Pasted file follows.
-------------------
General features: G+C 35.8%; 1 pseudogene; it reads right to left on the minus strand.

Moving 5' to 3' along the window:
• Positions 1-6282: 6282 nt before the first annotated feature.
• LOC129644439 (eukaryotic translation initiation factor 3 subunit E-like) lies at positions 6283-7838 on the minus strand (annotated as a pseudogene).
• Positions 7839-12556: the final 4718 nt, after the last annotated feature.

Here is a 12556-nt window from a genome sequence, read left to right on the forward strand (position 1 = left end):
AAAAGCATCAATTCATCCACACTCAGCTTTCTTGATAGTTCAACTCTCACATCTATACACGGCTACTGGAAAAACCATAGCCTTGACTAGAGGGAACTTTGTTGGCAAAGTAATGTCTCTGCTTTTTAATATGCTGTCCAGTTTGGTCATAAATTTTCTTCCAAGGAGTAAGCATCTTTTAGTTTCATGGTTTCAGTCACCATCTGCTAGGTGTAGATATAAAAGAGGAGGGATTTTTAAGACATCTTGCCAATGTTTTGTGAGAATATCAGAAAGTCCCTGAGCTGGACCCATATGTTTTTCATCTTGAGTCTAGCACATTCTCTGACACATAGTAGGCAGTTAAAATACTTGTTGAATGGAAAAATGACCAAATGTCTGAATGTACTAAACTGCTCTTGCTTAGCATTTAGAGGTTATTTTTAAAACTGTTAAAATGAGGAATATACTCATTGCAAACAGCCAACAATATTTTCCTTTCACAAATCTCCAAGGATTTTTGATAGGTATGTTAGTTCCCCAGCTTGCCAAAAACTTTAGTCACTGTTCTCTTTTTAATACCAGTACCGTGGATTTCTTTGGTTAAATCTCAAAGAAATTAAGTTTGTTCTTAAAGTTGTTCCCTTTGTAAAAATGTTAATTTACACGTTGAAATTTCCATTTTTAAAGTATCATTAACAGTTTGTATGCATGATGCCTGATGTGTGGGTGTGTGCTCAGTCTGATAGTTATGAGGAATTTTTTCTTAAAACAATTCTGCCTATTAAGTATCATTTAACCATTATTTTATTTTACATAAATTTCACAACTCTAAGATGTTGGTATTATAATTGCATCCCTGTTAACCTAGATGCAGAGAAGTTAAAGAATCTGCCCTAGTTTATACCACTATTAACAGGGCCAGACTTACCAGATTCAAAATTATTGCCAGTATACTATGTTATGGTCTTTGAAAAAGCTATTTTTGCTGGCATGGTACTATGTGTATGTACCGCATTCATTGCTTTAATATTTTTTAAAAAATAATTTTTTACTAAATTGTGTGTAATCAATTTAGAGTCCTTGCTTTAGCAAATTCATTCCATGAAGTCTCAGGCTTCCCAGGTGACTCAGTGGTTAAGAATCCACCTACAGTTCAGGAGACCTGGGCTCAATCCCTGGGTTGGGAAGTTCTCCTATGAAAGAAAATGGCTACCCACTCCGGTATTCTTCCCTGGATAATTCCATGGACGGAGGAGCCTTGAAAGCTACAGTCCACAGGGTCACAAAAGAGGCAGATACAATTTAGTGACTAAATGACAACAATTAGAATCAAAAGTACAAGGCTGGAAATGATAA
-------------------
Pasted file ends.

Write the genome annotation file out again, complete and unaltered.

General features: G+C 35.8%; 1 pseudogene; it reads right to left on the minus strand.

Moving 5' to 3' along the window:
• Positions 1-6282: 6282 nt before the first annotated feature.
• LOC129644439 (eukaryotic translation initiation factor 3 subunit E-like) lies at positions 6283-7838 on the minus strand (annotated as a pseudogene).
• Positions 7839-12556: the final 4718 nt, after the last annotated feature.

Here is a 12556-nt window from a genome sequence, read left to right on the forward strand (position 1 = left end):
AAAAGCATCAATTCATCCACACTCAGCTTTCTTGATAGTTCAACTCTCACATCTATACACGGCTACTGGAAAAACCATAGCCTTGACTAGAGGGAACTTTGTTGGCAAAGTAATGTCTCTGCTTTTTAATATGCTGTCCAGTTTGGTCATAAATTTTCTTCCAAGGAGTAAGCATCTTTTAGTTTCATGGTTTCAGTCACCATCTGCTAGGTGTAGATATAAAAGAGGAGGGATTTTTAAGACATCTTGCCAATGTTTTGTGAGAATATCAGAAAGTCCCTGAGCTGGACCCATATGTTTTTCATCTTGAGTCTAGCACATTCTCTGACACATAGTAGGCAGTTAAAATACTTGTTGAATGGAAAAATGACCAAATGTCTGAATGTACTAAACTGCTCTTGCTTAGCATTTAGAGGTTATTTTTAAAACTGTTAAAATGAGGAATATACTCATTGCAAACAGCCAACAATATTTTCCTTTCACAAATCTCCAAGGATTTTTGATAGGTATGTTAGTTCCCCAGCTTGCCAAAAACTTTAGTCACTGTTCTCTTTTTAATACCAGTACCGTGGATTTCTTTGGTTAAATCTCAAAGAAATTAAGTTTGTTCTTAAAGTTGTTCCCTTTGTAAAAATGTTAATTTACACGTTGAAATTTCCATTTTTAAAGTATCATTAACAGTTTGTATGCATGATGCCTGATGTGTGGGTGTGTGCTCAGTCTGATAGTTATGAGGAATTTTTTCTTAAAACAATTCTGCCTATTAAGTATCATTTAACCATTATTTTATTTTACATAAATTTCACAACTCTAAGATGTTGGTATTATAATTGCATCCCTGTTAACCTAGATGCAGAGAAGTTAAAGAATCTGCCCTAGTTTATACCACTATTAACAGGGCCAGACTTACCAGATTCAAAATTATTGCCAGTATACTATGTTATGGTCTTTGAAAAAGCTATTTTTGCTGGCATGGTACTATGTGTATGTACCGCATTCATTGCTTTAATATTTTTTAAAAAATAATTTTTTACTAAATTGTGTGTAATCAATTTAGAGTCCTTGCTTTAGCAAATTCATTCCATGAAGTCTCAGGCTTCCCAGGTGACTCAGTGGTTAAGAATCCACCTACAGTTCAGGAGACCTGGGCTCAATCCCTGGGTTGGGAAGTTCTCCTATGAAAGAAAATGGCTACCCACTCCGGTATTCTTCCCTGGATAATTCCATGGACGGAGGAGCCTTGAAAGCTACAGTCCACAGGGTCACAAAAGAGGCAGATACAATTTAGTGACTAAATGACAACAATTAGAATCAAAAGTACAAGGCTGGAAATGATAA